Try to access the WikiLeaks website and you get this:
"Oops! Google Chrome could not connect to wikileaks.org. Try reloading: wikileaks.org."
That may be because an anti-leak group appropriately called AntiLeaks launched a coordinated Distributed Denial of Service (DDoS) attack on the whistle blower website.
The idea, and it seems to be working, is to make the website inaccessible to users.
A WikiLeaks forum posted this:
"We are now witnessing cyber wars, with most Wikileaks sites under sustained DDoS attack over several days. On one side are Wikileaks itself and its hacktivist supporters, such as Anonymous. On the other side are US Govt supporters. A hacker group identifying itself on Twitter as AntiLeaks took credit for the downtime, announcing that wikileaks.org was 'tango down.'"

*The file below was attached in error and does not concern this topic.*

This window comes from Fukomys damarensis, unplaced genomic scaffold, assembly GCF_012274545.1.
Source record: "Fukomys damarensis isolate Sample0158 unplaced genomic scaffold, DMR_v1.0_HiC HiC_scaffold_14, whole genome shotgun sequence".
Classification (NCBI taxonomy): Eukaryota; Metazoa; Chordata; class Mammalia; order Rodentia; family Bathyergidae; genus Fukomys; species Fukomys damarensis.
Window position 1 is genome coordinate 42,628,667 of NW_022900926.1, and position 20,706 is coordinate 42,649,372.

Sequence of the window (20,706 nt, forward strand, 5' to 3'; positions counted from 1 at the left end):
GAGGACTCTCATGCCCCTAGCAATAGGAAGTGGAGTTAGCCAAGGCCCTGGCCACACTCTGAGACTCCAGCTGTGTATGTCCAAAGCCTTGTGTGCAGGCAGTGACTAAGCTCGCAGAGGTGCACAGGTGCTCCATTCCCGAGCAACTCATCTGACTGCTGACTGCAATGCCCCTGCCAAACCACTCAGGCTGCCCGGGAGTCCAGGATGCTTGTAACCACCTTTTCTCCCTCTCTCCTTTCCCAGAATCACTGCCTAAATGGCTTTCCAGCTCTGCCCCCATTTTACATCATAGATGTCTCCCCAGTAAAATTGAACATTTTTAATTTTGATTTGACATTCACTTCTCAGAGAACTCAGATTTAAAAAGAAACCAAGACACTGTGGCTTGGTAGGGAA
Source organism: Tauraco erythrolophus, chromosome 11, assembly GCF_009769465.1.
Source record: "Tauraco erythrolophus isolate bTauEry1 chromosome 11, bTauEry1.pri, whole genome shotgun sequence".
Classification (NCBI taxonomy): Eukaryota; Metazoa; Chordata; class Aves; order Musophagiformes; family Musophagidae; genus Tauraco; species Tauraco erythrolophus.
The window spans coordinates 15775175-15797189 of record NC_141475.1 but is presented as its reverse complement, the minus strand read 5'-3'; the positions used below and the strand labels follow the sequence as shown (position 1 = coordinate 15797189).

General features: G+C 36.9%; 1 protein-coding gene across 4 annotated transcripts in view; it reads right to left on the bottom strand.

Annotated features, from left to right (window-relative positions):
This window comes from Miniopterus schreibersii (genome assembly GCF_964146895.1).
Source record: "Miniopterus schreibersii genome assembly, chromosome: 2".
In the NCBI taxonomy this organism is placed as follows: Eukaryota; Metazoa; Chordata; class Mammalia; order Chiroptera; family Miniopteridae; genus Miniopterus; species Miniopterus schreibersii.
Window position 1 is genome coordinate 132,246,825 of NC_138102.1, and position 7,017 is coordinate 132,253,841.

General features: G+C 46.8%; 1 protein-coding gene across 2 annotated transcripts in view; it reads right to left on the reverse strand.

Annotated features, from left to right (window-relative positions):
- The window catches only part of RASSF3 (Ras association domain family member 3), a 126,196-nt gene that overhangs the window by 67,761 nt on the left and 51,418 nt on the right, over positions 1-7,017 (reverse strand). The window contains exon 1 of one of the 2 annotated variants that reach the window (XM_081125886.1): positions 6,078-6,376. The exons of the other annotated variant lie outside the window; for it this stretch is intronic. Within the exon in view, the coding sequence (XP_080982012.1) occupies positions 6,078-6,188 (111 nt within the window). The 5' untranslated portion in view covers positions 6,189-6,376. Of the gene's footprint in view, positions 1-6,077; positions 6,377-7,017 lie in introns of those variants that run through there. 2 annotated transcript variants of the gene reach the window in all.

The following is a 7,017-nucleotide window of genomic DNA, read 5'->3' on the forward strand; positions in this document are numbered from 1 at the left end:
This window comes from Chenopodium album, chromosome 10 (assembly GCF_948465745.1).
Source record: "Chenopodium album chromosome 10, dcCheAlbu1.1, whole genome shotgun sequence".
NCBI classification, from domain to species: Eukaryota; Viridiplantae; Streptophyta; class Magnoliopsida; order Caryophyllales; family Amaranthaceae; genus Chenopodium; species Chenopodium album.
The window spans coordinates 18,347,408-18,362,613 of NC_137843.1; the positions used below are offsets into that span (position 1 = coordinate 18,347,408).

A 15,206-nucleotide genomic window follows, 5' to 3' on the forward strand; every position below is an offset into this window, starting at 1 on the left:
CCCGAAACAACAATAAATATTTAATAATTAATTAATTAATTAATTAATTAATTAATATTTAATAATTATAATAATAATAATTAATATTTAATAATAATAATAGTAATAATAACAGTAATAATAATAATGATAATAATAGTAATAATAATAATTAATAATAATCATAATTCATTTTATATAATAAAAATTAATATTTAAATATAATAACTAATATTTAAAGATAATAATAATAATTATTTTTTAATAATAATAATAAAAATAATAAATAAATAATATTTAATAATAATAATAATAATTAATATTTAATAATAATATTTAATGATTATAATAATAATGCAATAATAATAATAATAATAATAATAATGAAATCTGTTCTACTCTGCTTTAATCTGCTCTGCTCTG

WikiLeaks tweeted this a few days ago:
"WikiLeaks has been under sustained large scale DDoS attacks since August 3. Help us purchase more bandwidth."
And if you were really watching the twittersphere you would have found this:
"You can call me DietPepsi. I am the leader of AntiLeaks. We are not doing this to call attention to ourselves. We are young adults, citizens of the United States of America and are deeply concerned about the recent developments with Julian Assange and his attempt at aslyum (sic) in Ecuador.
"Assange is the head of a new breed of terrorist. We are doing this as a protest against his attempt to escape justice into Ecuador. This would be a catalyst for many more like him to rise up in his place. We will not stop and they will not stop us."
WikiLeaks information is still accessible though a number of mirror websites, like this one: http://wl.wikileaks-press.org/syria-files/.
You can watch AntiLeaks and WikiLeaks exchange some words via Twitter, here.